Oradea, 1884 - Dachau, 1945
The special atmosphere of his hometown was a source of inspiration for his life and art. He not only enjoyed the streets and squares of Oradea, the mountains and the villages around Éled, Belényes, and Baile Felix with their unique costumes and traditions, but he honored them through paintings.
Tibor’s successful career took him on a linear, ascending path towards recognition. From every teacher he encountered, from every style he had studied, he took only that special something he needed in order to improve, without compromising his artistic personality. He was called “the painter of Oradea” because of his well-rooted aesthetic in the Baia Mare School, Impressionism, post-Impressionism, and small elements of Academicism.
A several-ways evolution
It is interesting to follow the evolution of Tibor Ernő from a geographical point of view, starting with the school years in Oradea, his hometown.
Although he had not yet discovered his style that would define him as an artist, he was noted for his way of using color. Later he studied at the Academy of Arts in Budapest, as a student of Tivadar Zemplényi between 1904–1905. He spent the next years painting mainly in the naturalistic style of his teachers and copying the works of great artists. He received a scholarship in Paris, where he had the opportunity to study at the Julian Academy in the class of Jean-Paul Laurens. This was a liberating experience for Tibor, as he came into direct contact with Impressionism.
He returned to Oradea in 1907 and opened his first solo exhibition with portraits and landscapes in a modern vision, a fact also noticed by critics. The following year, the literary society “A Holnap'' was established. Its founding members were, among others, Ákos Dutka and Endre Ady - who became his friends in Paris, where he made their portraits. In the next period, Tibor participated in their meetings organized in Oradea, Arad, Timisoara, Baia Mare, and Budapest.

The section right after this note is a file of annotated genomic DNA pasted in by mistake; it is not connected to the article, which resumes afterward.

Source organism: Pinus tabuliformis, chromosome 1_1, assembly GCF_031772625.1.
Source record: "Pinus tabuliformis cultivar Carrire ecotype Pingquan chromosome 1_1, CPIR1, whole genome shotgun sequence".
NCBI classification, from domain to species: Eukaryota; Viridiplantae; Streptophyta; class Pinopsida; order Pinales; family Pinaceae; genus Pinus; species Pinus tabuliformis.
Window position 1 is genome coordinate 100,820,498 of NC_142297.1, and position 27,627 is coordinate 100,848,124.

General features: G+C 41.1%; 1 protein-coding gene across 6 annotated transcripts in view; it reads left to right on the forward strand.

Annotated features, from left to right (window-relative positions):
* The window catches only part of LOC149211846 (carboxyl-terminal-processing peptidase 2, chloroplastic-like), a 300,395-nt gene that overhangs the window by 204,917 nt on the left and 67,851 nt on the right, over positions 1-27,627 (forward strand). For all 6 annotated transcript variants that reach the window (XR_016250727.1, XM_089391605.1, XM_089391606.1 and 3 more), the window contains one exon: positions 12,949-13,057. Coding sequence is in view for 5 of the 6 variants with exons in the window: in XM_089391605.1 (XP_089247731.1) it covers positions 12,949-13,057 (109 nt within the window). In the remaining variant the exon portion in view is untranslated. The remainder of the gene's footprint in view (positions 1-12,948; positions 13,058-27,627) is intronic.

His participation in a series of group exhibitions in Stockholm, Copenhagen, Dresden, Leipzig, Frankfurt, and Halle, was noticed by the press. His artworks from this first stage, in addition to the rural landscape, have as a theme the crowded markets and fairs, which captures the movement of the people in a bright color palette.
Travels, experiences, influences
In 1914, with the entry of Austria-Hungary into war, Tibor was called to the front as a lieutenant, where he made sketches and portraits of his comrades. In the 1920s, he traveled and painted in Baia Mare. It was a period in which he felt the influence of Fauvism through the accentuated chromatic contrasts, the renunciation of capturing the details, and wide, determined brush strokes.
By simply looking at his landscapes inspired by the surroundings of Baia Mare, Black Sea, Balchik, France, and Italy, we can follow his travels and experiences. We can also notice the post-impressionist influences by looking at his urban landscapes of Oradea. The artworks made after 1925 differs significantly from his first, in view of the color and light to which he paid special attention.
His prestige in academia was confirmed between 1935 and 1939, a time during which he exhibited annually at the Official Salon in Bucharest, along with other renowned artists, such as Ion Theodorescu-Sion, Gheorghe Petrașcu, and Theodor Pallady.
The up of fascism, the down of Tibor Ernő
Tibor Ernő is forced to withdraw completely from the public art scene, because of the rise of fascism. More than that, he was excluded from exhibitions, his last two being the ones from Cluj and Oradea, in 1942. In 1944 he was deported to Auschwitz, then to Kauferinger, Dachau. Ernő Ronai, a witness and storyteller of the horrors in the camp, mentioned that Tibor tried, even in the most terrible conditions, to draw and make sketches. Sadly, the artist died of typhus in April 1945, only twelve days before the release of the camp by the US military.